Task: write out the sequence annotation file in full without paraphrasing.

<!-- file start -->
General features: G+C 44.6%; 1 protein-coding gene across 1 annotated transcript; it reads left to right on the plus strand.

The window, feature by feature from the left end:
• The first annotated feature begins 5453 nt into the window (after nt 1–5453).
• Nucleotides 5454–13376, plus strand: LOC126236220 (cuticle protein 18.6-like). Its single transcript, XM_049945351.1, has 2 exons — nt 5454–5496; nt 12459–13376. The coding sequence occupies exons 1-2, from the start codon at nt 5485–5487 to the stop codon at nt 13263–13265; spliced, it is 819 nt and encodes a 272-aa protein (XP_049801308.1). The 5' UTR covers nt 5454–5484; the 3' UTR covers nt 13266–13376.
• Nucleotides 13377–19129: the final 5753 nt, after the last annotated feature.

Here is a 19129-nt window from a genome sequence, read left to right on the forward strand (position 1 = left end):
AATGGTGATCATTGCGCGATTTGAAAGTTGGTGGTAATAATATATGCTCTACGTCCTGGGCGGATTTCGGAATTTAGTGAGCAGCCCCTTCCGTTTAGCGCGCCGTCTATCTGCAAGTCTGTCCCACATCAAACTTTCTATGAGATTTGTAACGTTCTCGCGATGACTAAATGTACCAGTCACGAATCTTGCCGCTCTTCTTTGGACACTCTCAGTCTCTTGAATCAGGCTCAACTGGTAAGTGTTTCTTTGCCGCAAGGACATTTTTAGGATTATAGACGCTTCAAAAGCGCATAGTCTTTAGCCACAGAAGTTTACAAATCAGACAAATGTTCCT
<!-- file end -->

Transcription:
General features: G+C 44.6%; 1 protein-coding gene across 1 annotated transcript; it reads left to right on the plus strand.

The window, feature by feature from the left end:
• The first annotated feature begins 5453 nt into the window (after nt 1–5453).
• Nucleotides 5454–13376, plus strand: LOC126236220 (cuticle protein 18.6-like). Its single transcript, XM_049945351.1, has 2 exons — nt 5454–5496; nt 12459–13376. The coding sequence occupies exons 1-2, from the start codon at nt 5485–5487 to the stop codon at nt 13263–13265; spliced, it is 819 nt and encodes a 272-aa protein (XP_049801308.1). The 5' UTR covers nt 5454–5484; the 3' UTR covers nt 13266–13376.
• Nucleotides 13377–19129: the final 5753 nt, after the last annotated feature.

Here is a 19129-nt window from a genome sequence, read left to right on the forward strand (position 1 = left end):
AATGGTGATCATTGCGCGATTTGAAAGTTGGTGGTAATAATATATGCTCTACGTCCTGGGCGGATTTCGGAATTTAGTGAGCAGCCCCTTCCGTTTAGCGCGCCGTCTATCTGCAAGTCTGTCCCACATCAAACTTTCTATGAGATTTGTAACGTTCTCGCGATGACTAAATGTACCAGTCACGAATCTTGCCGCTCTTCTTTGGACACTCTCAGTCTCTTGAATCAGGCTCAACTGGTAAGTGTTTCTTTGCCGCAAGGACATTTTTAGGATTATAGACGCTTCAAAAGCGCATAGTCTTTAGCCACAGAAGTTTACAAATCAGACAAATGTTCCT